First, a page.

As pressures mount due the increasing extinction rate and declining resources, zoos are being forced to choose which species to save–and how to balance entertainment and conservation. In the New York Times, zoologist Robert Merz describes the stakes:

Mr. Merz says the effort was worthwhile because the beetle might play an irreplaceable role in the ecological web. He considers picking species worth saving akin to life-or-death gambling. “It is like looking out the window of an airplane and seeing the rivets in the wing,” he said. “You can probably lose a few, but you don’t know how many, and you really don’t want to find out.”

Psychologist David Myers sees this pattern of soaring wealth and shrinking spirit as “the American paradox.” He observes that at the beginning of the twenty-first century, Americans found themselves “with big houses and broken homes, high incomes and low morale, secured rights and diminished civility. We were excelling at making a living but too often failing at making a life. We celebrated our prosperity but yearned for purpose. We cherished our freedoms but longed for connection. In an age of plenty, we were feeling spiritual hunger. These facts of life lead us to a startling conclusion: Our becoming better off materially has not made us better off psychologically.”

–James Gustav Spaeth, The Bridge at the Edge of the World: Capitalism, the Environment, and Crossing from Crisis to Sustainability (2009)

In August, Foreign Policy analyst and blogger David Rothkopf compiled a list of 10 Events More Important Than 9/11 in the Past Decade. Hist list?

 

10. “The American response to 9/11 … [which] was both vastly bigger in scope and in consequence than the events that triggered it.”
 
9. “The ‘Arab Spring,’ … [It has] “toppled more governments in the region than either al-Qaida or the United States could.”
 
8. Asia’s “rebalancing … [which includes] the U.S. embrace of India.”
 
7. “The stagnation of the U.S. and other developed-world economies.”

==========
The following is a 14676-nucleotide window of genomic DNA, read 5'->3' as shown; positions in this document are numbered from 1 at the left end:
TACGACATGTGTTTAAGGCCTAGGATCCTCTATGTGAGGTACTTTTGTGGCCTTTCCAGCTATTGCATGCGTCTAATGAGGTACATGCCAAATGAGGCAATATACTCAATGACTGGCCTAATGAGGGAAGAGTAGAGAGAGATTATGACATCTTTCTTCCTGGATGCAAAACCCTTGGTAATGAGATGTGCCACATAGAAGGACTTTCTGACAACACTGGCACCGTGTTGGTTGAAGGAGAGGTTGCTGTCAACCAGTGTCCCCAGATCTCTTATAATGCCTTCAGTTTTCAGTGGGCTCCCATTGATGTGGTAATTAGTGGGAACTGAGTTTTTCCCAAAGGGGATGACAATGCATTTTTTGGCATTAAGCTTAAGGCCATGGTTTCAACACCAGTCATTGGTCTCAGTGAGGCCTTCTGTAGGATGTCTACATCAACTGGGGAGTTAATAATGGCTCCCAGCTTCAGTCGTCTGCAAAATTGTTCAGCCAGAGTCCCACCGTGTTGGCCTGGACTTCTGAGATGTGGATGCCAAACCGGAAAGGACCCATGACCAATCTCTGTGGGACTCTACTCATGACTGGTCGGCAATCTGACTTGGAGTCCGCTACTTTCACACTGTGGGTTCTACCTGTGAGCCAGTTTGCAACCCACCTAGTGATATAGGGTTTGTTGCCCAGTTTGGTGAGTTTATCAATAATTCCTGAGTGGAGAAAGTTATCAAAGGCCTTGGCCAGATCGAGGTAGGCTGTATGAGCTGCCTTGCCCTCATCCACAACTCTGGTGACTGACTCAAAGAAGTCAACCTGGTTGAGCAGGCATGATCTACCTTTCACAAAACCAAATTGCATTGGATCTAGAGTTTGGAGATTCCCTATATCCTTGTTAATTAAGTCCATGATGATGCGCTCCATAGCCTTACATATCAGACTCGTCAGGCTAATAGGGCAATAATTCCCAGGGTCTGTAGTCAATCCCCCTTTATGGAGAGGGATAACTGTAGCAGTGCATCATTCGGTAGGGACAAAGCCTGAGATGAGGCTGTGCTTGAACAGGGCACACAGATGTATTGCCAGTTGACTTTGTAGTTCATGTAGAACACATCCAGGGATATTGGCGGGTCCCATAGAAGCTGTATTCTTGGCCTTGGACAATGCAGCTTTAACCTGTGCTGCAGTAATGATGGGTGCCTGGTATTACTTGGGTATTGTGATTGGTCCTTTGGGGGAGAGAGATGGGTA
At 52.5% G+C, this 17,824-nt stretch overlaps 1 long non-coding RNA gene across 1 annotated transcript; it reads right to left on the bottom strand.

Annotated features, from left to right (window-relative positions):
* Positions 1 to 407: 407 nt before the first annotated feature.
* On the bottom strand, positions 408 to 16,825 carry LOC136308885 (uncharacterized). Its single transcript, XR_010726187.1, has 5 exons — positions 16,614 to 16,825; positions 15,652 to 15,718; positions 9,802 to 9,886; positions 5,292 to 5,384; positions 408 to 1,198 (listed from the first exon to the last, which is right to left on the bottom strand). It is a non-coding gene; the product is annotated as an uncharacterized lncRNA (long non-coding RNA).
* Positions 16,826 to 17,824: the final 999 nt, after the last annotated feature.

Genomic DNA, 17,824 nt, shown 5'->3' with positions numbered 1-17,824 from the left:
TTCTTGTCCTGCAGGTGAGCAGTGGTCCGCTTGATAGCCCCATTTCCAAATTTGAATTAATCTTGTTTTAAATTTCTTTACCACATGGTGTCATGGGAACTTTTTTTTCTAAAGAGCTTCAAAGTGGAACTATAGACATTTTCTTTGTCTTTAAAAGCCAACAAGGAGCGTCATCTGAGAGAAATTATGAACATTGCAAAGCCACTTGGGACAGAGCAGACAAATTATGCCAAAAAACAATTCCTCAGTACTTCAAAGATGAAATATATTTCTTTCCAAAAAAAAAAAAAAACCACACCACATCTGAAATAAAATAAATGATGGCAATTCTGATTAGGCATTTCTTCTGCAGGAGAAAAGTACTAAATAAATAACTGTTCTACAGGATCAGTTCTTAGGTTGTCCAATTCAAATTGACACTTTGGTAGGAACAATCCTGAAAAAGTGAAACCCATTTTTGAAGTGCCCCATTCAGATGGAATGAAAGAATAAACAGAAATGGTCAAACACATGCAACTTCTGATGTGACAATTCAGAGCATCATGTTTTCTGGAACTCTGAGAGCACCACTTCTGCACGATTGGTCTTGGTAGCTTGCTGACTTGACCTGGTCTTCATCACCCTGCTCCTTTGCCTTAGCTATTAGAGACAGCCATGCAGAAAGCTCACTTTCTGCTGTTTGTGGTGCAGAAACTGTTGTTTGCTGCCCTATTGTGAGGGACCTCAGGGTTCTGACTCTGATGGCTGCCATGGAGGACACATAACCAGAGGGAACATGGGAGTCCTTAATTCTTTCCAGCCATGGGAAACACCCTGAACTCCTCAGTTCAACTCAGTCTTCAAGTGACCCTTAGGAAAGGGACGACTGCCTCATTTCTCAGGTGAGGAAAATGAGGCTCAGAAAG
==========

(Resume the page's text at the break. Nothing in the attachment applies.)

6. “The invention of social media.”
 
5. “The proliferation of cell phones and hand-held computing devices.”
 
4. Wall Street’s “crash of 2008.”
 
3. “The Eurozone crisis and the crash of 2011-2012.”
 
2. A “failure to address global warming.”
 
1. “The rise of China and the other BRICs [Brazil, Russia, India and other emerging markets].”

alt

I had never seen this picture until recently, but it’s certainly a fascinating example of photojournalism, depicting a group of young Americans seemingly relaxing and enjoying themselves in the sun while the World Trade Center burned on 9/11. The photo was so controversial that the photographer refused to publish it for five years after the event.

From the Guardian:

 

The critic and columnist Frank Rich wrote about it in the New York Times. He saw in this undeniably troubling picture an allegory of America’s failure to learn any deep lessons from that tragic day, to change or reform as a nation: “The young people in Mr Hoepker’s photo aren’t necessarily callous. They’re just American.”
 
In other words, a country that believes in moving on they have already moved on, enjoying the sun in spite of the scene of mass carnage that scars the fine day. Indeed, I can’t help thinking the five apparently unmoved New Yorkers resemble the characters in the famous 1990s television comedy Seinfeld, who in the show’s final episode are convicted under a Good Samaritan law of failing to care about others.
 
Rich’s view of the picture was instantly disputed. Walter Sipser, identifying himself as the guy in shades at the right of the picture, said he and his girlfriend, apparently sunbathing on a wall, were in fact “in a profound state of shock and disbelief”. Hoepker, they both complained, had photographed them without permission in a way that misrepresented their feelings and behaviour.

From the New York Times:

 

They are called “Wutbürger.” And they have become the bane of every political party in Germany.
Loosely translated as “enraged citizen,” the Wutbürger has stepped outside the classical political and parliamentary system by organizing demonstrations and town-hall meetings, protest marches and sit-ins.
“It’s as if the post-1945 consensus of Germans accepting the status quo and the conventional structures of the main political parties is coming to an end,” said Andrea Römmele, a professor at the Hertie School of Governance in Berlin. “These new trends should be seen as a strength, not as a threat to democracy,” she added.